Copyright legislation is created at an individual country level as there is not an international copyright law, though many countries have signed up to the Berne Convention (WIPO, 1979). For these reasons, it is important that researchers identify the relevant national copyright legislation.
The European Commission is looking to reform EU copyright law further, having published a package of reform proposals, which currently include a Directive and a Regulation. One of the aims of these reforms is to improve copyright rules on research and education. Click a country to find out about national copyright legislation, what is covered, the copyright duration and the exceptions and limitations.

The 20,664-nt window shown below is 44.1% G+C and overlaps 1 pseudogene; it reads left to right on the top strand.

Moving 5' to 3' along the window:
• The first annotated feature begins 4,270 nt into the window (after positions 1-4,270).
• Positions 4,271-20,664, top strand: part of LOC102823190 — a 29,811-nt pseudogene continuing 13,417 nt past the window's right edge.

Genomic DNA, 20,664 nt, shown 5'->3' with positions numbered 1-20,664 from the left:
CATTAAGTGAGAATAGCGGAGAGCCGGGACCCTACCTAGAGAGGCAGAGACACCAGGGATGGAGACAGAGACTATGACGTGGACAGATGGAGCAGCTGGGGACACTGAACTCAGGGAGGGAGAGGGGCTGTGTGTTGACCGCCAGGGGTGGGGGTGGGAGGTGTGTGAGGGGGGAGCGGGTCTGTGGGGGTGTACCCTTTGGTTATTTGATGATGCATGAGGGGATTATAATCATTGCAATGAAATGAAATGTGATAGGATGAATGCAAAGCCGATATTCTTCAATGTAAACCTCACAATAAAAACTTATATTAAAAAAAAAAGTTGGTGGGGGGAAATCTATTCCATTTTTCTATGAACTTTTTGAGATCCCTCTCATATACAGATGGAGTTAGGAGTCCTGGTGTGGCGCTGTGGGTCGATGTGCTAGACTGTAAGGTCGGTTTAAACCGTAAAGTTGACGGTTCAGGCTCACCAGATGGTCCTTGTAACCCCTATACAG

Making research data as openly available as possible is a widely recognised goal. For researchers working on an interdisciplinary project involving several countries, it can be difficult to fully comprehend in which ways open access to research data can be legally obtained. European national laws still diverge.
A report from Knowledge Exchange (Knowledege Exchange, 2011) concludes that it will remain difficult to predict when particular files of research data are protected because of:
Therefore, the authors conclude that to ensure that research data can be shared and reused freely licences should always be obtained from the potential rights holders. With the right license, researchers can waive claims to any IP rights that might apply to research data that they generate in the course of publicly funded research. In the chapter 'Archiving and publishing data' we will look into 'Data licensing'.